As we continue talking about love and marriage this week, I'm fascinated at the depth of responses I've received from the men I've spoken with about this topic.
Women tend to think that men aren't talkers, they aren't sharers, they aren't into sharing their feelings. But maybe we're going about it all wrong...maybe we need to change our tactic.
Do you want your husband to open up to you and share his feelings? Yesterday's post was about respect. I talked about the tone of voice and the words we choose when speaking to our husbands. My question is a simple one. Are you creating barriers that keep him from opening up to you?
Are your words derogatory and therefore causing him to shut down?
Are you critical? Does he feel like everything he says will be met with criticism and sarcasm?
Have you made yourself a safe place where he is free to share himself with you?
Let me share something fascinating I've found. Men will share when they feel safe! So ask the right questions - in the right way - using the right medium.
When I started this blog, I thought about ways I could get feedback from men. So I asked them questions - "What do you want in your Christmas stocking?" Their answers? "Chocolate." "Socks." "Tools." But when I asked them via email??? Wow... I got more thoughtful answers and I got reasons WHY they wanted these items.
When I asked a couple men about this topic, I would get sarcastic answers, "I need her to cook me a good supper!" "I need ..............." So again, I emailed my question. The answers were amazing, in depth, insightful and genuine.
My conclusion was simple. If we want information, we first have to ask, but we have to ask in a way that will produce results!
Take away: Let's look at a couple of practical ways we can practice this new found form of communication.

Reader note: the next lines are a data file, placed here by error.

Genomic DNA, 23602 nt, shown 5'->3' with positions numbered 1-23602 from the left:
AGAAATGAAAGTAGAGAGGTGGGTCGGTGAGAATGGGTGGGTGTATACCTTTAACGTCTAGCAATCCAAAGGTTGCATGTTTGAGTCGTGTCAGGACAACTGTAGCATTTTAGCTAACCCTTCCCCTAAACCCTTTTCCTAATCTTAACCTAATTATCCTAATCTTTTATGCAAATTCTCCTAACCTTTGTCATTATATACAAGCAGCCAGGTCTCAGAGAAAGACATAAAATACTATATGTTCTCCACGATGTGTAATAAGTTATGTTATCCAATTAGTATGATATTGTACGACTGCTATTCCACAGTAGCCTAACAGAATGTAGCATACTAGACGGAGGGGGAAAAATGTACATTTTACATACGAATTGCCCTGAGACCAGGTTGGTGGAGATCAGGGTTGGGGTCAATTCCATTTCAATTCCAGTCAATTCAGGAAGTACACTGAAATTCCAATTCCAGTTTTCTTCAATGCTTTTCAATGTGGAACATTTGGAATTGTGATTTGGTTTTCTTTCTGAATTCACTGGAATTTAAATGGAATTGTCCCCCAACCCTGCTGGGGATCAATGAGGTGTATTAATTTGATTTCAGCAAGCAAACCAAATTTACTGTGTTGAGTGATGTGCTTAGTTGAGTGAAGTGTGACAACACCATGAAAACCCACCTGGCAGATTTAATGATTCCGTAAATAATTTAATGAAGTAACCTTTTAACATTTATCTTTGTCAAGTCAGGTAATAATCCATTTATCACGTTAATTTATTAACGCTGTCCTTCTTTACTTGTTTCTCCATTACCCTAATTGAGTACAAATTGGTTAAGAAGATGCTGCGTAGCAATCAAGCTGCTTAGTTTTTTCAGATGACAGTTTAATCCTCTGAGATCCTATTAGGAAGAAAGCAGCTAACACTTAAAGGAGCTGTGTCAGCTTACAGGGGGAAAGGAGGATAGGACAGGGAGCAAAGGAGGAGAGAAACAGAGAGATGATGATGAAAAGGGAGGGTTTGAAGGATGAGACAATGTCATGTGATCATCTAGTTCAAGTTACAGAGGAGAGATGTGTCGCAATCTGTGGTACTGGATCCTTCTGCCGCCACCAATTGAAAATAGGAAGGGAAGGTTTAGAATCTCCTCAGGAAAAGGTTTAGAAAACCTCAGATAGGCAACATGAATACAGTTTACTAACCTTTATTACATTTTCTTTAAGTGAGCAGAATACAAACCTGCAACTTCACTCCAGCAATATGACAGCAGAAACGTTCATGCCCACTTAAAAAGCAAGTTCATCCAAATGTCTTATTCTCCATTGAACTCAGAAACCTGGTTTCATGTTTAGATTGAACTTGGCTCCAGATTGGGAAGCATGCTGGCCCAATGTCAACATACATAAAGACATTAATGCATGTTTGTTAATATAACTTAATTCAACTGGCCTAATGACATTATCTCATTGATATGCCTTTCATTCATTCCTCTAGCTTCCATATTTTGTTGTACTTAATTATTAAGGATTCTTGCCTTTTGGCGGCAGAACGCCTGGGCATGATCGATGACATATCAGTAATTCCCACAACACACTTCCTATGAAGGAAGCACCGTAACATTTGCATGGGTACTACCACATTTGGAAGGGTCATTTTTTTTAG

1) Don't be offensive: Instead of "Why didn't you .....................?" Ask him, "Did you forget to ......................," or "I noticed you didn't get to ....................... is everything okay?" Take away the offensive and they won't get defensive.
2) When in doubt extend grace. Instead of "I can't believe you did that!" Extend grace. "I'm trying to understand what happened. Can you explain to me why you make that decision?"
3.) Find the medium that makes him feel safe. I know this one is counter intuitive and many therapists will disagree with me. But if you're emailing works, then use what works. If you've asked, "Why?" many times without response, then try email. "Dear [husband], I'm really trying to understand ........................... I want to work through this with you but I need some understanding. What happened? What was your reason for ........................ I know you didn't mean to hurt me when you did ........................ can we figure it out together?" Many times, typing out a response gives them time to think through what they want/need to say, and somehow, being behind a screen gives them a feeling of security. Once you have the information you need, then try opening up the verbal doors of communication.
Only By His Grace,
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